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Glacial landforms.

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Introduction

a) Outline the possible sources of glacial till. As it melts, ice deposits the material it has transported. Such debris varies greatly in size and composition and, in contrast to fluvial deposits, is unsorted as it is all collected from the bottom or sides of the rocks through the process of abrasion. Meltwater will transport ice-deposited debris further and produce fluvioglacial deposits of sorted material. The term drift includes both glacial and fluvioglacial deposits. Glacial deposits are termed till. Lodgement till is laid down beneath moving ice and ablation till beneath relatively static, melting ice. b) Examine the field evidence that could be used to distinguish between landforms of glacial and fluvioglacial deposition. Fluvioglacial deposits are likely to be more rounded than glacial deposits because of the processes of attrition that occurs during water transport. They are also likely to be sorted into layers because as the discharge of meltwater streams drops, large load items will be deposited; medium sized items will be deposited when discharge falls further, and finally small items will be deposited. ...read more.

Middle

Or it may be the result of deformation of subglacial ice producing areas of lower pressure that allows till accumulation. Drumlins are often found at confluence of tributary glaciers and where glaciers spread out into plains. Crag and tail are where resistant outcrops of rocks project into the base of the glacier, deposition may occur in the zone of lower pressure downstream of obstruction. This is streamlined by glacier movement to produce a tail for the crag. So these are the features and landforms that will distinguish them from fluvioglacial landforms. These landforms will be much rougher, not very rounded, and will not be sorted into different layers, unlike fluvioglacial landforms. Fluvioglacial deposits are sorted vertically and horizontally and consist of particles that are more rounded than glacial deposits. Material is deposited by meltwater because of a loss of energy, for example when water enters a lake or when there is a sudden drop in discharge. The most important features formed by fluvioglacial erosion are meltwater channels. Such channels may be proglacial, marginal, subglacial or overflow channels. ...read more.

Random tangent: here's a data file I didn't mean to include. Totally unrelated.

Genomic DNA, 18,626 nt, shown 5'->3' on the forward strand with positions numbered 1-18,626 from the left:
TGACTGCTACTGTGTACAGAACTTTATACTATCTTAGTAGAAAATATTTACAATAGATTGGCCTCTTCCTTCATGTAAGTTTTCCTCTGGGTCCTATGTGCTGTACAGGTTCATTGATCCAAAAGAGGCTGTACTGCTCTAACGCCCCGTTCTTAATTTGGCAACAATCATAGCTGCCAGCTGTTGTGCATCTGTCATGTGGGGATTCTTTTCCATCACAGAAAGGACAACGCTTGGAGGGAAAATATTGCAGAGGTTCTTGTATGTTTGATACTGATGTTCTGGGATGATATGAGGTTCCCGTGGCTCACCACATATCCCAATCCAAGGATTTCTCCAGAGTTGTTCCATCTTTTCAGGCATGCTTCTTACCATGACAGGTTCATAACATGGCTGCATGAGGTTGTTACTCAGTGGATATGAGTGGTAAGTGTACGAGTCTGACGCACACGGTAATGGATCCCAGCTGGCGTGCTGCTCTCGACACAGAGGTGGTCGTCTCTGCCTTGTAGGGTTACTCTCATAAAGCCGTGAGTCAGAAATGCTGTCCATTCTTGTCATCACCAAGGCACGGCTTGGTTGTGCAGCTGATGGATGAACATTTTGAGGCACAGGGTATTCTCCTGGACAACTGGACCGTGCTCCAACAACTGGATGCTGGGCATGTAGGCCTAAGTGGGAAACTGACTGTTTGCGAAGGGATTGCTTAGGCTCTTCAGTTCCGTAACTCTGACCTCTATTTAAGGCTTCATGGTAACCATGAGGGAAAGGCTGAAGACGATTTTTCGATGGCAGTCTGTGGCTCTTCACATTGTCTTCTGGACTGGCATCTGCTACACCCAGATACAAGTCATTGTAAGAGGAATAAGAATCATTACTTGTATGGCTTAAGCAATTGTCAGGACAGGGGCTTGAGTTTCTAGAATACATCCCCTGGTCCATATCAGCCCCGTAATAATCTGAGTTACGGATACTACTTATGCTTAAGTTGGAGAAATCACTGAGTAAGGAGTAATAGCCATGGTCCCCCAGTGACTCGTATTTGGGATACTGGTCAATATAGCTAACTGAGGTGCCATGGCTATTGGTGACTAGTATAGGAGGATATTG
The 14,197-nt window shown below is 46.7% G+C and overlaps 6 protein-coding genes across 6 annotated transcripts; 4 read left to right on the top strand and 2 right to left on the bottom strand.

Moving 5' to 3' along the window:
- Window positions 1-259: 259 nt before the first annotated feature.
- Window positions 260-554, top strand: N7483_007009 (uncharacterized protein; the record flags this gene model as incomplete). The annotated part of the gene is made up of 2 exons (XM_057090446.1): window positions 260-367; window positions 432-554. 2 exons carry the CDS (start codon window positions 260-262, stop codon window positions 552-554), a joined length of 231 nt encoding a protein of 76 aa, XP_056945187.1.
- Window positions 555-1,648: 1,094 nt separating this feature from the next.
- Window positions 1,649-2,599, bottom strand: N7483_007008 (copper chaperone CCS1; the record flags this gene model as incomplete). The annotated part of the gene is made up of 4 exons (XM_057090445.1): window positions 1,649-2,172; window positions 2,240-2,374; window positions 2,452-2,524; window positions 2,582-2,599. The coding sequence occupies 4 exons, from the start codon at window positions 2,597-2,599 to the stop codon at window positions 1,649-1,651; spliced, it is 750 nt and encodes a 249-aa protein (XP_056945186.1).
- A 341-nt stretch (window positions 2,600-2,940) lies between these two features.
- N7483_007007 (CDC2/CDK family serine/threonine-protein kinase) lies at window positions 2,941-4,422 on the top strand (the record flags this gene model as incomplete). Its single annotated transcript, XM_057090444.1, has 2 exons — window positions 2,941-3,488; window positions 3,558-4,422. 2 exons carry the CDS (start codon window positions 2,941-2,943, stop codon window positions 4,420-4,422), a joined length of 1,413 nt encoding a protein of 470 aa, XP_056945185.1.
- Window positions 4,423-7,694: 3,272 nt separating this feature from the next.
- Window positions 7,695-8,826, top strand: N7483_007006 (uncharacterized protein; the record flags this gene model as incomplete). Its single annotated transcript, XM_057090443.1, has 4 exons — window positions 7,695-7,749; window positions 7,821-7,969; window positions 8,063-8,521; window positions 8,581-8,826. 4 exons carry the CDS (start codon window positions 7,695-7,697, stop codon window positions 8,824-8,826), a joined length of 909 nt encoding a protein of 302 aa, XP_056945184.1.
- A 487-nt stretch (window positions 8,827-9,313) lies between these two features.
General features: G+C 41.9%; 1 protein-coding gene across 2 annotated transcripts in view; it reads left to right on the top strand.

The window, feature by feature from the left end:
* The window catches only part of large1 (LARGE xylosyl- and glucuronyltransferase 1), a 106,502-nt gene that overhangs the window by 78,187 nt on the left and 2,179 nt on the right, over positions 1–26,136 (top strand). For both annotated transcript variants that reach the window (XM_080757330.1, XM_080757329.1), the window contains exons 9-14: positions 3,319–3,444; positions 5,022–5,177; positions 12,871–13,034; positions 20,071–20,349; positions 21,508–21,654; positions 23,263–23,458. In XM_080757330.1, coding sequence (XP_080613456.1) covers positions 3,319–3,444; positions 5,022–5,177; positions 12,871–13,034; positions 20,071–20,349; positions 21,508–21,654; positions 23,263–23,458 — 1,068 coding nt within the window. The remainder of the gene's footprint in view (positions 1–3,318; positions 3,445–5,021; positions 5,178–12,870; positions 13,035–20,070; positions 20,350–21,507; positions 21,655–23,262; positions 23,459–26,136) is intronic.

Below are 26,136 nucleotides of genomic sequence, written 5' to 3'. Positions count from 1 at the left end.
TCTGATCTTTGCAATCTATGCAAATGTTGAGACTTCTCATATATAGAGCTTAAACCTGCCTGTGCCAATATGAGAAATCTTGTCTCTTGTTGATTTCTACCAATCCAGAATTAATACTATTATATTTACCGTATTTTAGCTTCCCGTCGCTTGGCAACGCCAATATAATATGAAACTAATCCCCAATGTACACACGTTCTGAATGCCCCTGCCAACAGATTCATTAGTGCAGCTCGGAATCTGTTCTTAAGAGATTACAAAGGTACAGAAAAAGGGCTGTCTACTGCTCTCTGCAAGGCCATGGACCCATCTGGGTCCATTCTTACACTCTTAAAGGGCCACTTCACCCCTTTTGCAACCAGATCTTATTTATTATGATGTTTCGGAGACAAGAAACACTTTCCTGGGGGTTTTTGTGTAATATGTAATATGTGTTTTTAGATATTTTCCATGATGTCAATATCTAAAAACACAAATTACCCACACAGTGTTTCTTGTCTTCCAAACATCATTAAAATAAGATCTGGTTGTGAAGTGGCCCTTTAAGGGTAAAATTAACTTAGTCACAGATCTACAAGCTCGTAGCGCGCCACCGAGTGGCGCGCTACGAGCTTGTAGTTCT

Conclusion

Kame terrace's that are deposited by meltwater between unglaciated higher ground and edge of ice sheet. Kame delta's, delta built into a proglacial lake. Varves are alternate layers of silt and sand deposited in fluvioglacial lakes, the coarser, lighter coloured sand is deposited in spring when meltwater stream discharge is high and load is carried at its maximum. The darker silk sized sediments are deposited in the autumn, and discharge levels are lower, and only small particles can be transported. Kettles are blocks of ice that become detached from a retreating glacier, and will be partially buried by fluvioglacial deposits. When the ice melts, its form of depression will fill with meltwater. Braided streams are fluvioglacial streams that exhibit a high degree of braiding, as seasonal fluctuations in discharge produce periods of depression. To answer the question, the field evidence that would be examined would firstly be the shape of the landform and whether it was rounded or not. Secondly whether the material was sorted or not would give a clear indication as to whether it was glacially deposited or fluvioglacialy deposited. Also, it would seem appropriate to suggest that landforms that are located near lakes or other water features would be formed by fluvioglacial depositions. ...read more.

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